• The action on The Wall was impressively shot, and the visual effects were great. Of course it was supposed to be suspenseful but I doubt anyone really thought that such major characters or Jon Snow or Ygritte would be killed, despite the inherent danger of the situation. Television is able to visually depict this key geographical feature of Westeros in a more effective way than my imagination could do while reading the books. It was also nice that the direction was such that the episode returned to the action of the wildlings scaling The Wall multiple times, giving us a better sense of narrative flow then earlier episodes this season.
  • Tyrion's discomfiture as he has to tell Sansa (a woman he knows is repulsed by his physical limitations) that he is being forced to marry her by his father, which he has to do in the presence of Shae, who is the woman he actually loves.
  • It's always fun to see a shirtless Theon, but it most definitely is not fun to see him tortured by an unknown sadist for brief minutes at a time. Since I have read the books, I know that in Theon's case it is true as the torturer says to him that "If you think this has a happy ending, you haven't been paying attention." The producers have decided to move Theon's story from Book 4 and Book 5 into their adaptation of Book 3, so I hope that by the end of Season 3 we know why this choice was made. So far a lot of time has been spent on this arc, and it's hard to watch.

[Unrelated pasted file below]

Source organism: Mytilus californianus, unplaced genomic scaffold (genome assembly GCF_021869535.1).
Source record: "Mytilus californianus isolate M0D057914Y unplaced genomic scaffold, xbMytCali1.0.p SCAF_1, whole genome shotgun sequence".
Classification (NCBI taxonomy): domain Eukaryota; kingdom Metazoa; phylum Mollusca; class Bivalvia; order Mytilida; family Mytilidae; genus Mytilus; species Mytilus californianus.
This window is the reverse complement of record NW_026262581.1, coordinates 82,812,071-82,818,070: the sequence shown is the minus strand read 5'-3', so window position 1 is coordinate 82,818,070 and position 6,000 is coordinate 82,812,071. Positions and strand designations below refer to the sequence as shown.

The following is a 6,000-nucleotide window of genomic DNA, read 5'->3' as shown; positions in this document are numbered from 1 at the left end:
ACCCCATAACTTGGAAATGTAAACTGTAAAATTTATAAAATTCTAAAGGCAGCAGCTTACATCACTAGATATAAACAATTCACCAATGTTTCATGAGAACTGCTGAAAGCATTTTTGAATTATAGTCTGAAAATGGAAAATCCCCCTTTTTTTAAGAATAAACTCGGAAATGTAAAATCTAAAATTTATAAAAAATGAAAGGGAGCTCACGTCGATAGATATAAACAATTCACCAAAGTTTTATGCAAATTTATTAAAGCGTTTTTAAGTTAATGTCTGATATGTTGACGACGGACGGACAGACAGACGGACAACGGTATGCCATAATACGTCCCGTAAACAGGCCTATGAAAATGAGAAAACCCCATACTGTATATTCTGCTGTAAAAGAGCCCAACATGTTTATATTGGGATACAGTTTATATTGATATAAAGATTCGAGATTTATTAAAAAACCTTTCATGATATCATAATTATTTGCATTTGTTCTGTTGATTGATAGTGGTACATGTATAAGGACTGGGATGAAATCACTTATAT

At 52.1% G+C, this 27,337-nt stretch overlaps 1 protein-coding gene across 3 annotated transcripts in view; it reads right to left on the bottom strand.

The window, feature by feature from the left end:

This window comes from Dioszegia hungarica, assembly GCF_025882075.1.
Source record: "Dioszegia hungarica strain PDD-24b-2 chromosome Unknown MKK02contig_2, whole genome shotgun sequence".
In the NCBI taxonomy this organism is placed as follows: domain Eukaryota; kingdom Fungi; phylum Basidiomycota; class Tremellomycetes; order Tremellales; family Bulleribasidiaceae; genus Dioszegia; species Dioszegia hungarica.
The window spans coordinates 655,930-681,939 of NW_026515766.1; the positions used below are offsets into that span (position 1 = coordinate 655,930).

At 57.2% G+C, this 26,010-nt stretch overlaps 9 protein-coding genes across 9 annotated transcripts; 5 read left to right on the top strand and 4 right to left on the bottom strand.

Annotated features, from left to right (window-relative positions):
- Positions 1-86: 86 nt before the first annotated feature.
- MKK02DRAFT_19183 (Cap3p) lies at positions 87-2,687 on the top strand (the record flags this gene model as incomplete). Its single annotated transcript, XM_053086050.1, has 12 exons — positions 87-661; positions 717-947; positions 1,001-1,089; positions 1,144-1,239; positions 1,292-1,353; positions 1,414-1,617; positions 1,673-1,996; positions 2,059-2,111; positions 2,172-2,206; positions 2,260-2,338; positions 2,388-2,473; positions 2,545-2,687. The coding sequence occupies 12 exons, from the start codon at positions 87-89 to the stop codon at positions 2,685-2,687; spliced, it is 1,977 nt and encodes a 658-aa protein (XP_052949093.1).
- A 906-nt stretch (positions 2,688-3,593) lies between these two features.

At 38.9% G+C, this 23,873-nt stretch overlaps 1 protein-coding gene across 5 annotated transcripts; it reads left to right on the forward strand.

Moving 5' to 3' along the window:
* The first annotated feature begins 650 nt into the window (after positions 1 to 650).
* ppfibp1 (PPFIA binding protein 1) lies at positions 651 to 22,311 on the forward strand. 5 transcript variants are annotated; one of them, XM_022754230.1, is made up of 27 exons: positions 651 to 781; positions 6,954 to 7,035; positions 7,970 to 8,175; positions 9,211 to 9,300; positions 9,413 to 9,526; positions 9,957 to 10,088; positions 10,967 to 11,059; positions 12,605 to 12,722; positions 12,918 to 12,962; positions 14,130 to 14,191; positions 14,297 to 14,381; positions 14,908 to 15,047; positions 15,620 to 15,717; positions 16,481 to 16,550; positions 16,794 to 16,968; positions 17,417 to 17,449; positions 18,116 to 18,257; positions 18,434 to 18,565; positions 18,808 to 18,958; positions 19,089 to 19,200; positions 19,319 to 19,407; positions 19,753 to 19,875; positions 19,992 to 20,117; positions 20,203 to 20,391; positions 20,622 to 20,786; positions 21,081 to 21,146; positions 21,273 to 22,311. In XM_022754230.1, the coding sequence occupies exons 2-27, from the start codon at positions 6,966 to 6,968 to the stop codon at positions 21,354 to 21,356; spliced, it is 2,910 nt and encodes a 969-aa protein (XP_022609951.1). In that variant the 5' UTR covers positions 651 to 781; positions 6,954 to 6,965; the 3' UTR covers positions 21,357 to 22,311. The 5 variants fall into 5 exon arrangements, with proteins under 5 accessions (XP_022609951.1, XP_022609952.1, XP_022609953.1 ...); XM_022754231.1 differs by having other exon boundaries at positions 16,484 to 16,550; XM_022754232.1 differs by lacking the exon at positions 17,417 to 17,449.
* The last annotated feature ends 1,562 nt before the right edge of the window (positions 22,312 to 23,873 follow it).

• Brandon is one of my favorite characters in the books, and as with Theon, the producers have moved his story arc from Book 4 and Book 5 into Book 3 but in an achingly slow fashion. 
  • There's only so much time in a single episode and thus there was no update on Daenerys Stormborn's story in far away Essos in S3E06.
Grade: A-.
The episode was a slight dip from the last three uniformly excellent episodes in a row, but even an average episode of Game of Thrones this season is basically better than anything else on television, especially as the regular season of network episodic television comes to a close. Next week's episode is titled is (S3E07) "The Bear and the Maiden Fair" which I think refers to a key battle involving Brienne fighting for her life.